If you love novels about Americans in Asia and Asians in America and the families that form between them, you may have read my fiction. In the 1990s I published two novels, Face and Cloud Mountain, based on my family’s mixed-race history and my examination of my own Chinese-American identity:
Then I shifted my focus to Americans in India, where my first memories were formed during the years my family lived in New Delhi, way back in the 1950s. My 2003 novel Flash House was inspired by my mother’s musing about the risks my father had run flying all over…
“The most memorable and original novel I’ve read in ages.” — Pico Iyer
“For readers who are unafraid to be swept away” — STARRED review in Booklist
“Riveting… a fascinating, irresistible marvel.” — STARRED review, Library Journal
Glorious Boy is a tale of war and devotion set in India’s remote Andaman Islands before and during WWII. …
I haven’t had a boyfriend in decades. A strong and enduring marriage liberated me from the dating scene back in the 1980s. But the tall handsome men of my twenties still have the power to startle me — especially when I trip across their names, as inevitably happens in the news or social media, and recall how much I learned about myself from their cavalier cluelessness.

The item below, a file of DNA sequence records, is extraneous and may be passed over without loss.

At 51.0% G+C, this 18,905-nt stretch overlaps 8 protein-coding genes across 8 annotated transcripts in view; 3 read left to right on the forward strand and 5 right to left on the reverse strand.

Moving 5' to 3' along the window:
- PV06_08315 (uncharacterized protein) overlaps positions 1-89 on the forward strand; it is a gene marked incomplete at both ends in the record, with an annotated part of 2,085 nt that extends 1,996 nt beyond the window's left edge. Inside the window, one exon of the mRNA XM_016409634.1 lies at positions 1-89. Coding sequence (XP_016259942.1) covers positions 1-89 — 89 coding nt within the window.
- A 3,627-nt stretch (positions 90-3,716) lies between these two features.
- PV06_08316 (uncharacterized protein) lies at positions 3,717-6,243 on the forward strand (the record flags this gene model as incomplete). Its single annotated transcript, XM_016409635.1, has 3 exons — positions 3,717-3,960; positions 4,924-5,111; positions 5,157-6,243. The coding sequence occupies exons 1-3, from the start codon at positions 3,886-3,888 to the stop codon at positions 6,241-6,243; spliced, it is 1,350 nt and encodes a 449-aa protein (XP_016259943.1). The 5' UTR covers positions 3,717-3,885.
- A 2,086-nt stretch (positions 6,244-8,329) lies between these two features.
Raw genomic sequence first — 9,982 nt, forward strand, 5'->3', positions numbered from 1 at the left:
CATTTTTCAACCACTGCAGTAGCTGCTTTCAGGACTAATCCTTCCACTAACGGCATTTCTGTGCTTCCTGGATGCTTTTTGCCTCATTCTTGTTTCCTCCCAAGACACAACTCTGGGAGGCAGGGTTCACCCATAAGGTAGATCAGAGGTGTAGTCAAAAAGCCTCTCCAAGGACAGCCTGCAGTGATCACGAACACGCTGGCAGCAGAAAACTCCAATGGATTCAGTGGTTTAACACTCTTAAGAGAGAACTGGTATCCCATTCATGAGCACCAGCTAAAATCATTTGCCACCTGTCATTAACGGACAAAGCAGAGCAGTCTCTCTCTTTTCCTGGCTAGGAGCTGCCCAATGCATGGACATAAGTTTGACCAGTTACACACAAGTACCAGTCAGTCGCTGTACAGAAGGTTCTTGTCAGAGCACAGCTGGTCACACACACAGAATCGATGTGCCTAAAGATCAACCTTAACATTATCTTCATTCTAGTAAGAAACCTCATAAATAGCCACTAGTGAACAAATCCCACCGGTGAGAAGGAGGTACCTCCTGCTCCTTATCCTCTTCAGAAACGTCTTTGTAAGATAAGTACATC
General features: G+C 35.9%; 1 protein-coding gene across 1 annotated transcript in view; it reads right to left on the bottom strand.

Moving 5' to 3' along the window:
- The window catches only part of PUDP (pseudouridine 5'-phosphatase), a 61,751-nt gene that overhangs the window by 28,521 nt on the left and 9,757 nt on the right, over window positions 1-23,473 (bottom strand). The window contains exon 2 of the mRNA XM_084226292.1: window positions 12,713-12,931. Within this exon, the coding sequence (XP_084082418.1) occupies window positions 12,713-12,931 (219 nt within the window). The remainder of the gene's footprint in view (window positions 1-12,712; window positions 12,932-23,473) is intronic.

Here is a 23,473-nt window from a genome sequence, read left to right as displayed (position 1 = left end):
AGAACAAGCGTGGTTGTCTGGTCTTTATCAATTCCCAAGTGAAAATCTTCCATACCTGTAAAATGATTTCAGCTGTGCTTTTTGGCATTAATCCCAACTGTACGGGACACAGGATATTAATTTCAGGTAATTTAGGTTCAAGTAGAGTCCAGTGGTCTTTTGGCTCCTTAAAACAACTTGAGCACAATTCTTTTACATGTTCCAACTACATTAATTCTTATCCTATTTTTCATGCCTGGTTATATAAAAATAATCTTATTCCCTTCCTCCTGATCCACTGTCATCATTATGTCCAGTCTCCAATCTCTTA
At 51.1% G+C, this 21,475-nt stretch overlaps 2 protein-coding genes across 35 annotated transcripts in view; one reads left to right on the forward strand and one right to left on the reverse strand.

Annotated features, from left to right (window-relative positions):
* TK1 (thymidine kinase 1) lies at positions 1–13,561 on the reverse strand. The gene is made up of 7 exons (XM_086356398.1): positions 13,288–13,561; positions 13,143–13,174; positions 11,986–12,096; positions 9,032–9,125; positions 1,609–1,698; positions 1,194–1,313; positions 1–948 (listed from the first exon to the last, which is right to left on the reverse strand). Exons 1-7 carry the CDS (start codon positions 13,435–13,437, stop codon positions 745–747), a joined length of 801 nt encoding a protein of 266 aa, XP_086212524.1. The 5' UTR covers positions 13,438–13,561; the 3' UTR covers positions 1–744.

Whether their terminal moves reflected true personality flaws or merely callow youth, I may never know, but I’m glad my own youth didn’t blind me to these flashing STOP signs. It would have been…
Back in high school I had a world studies teacher who assigned a writing lesson that I’ve since come to treasure. She told us to describe America as if we were Martians arriving here for the very first time. That could mean, for example, writing about a coffee maker as if we had no idea what coffee was. We could use simple English, but no shortcut nouns — no Xerox or computer or telephone. We had to look at the world around us with completely fresh eyes, working backwards to reveal the function of actions and instruments, to make sense…
I once heard the late novelist Oakley Hall describe “research rapture” as an occupational hazard of fiction writing — one that too often consumes both writers and their work. I knew precisely what he meant. It’s easy for me to get so enthralled in the hunt for details about, say, midget submarines in WWII, that I fail to notice how much of the information I’m collecting serves absolutely no purpose in my novel.
Research rapture can cost you time and send you off on complicated tangents that will muck up your story and leave you stranded in a swamp of…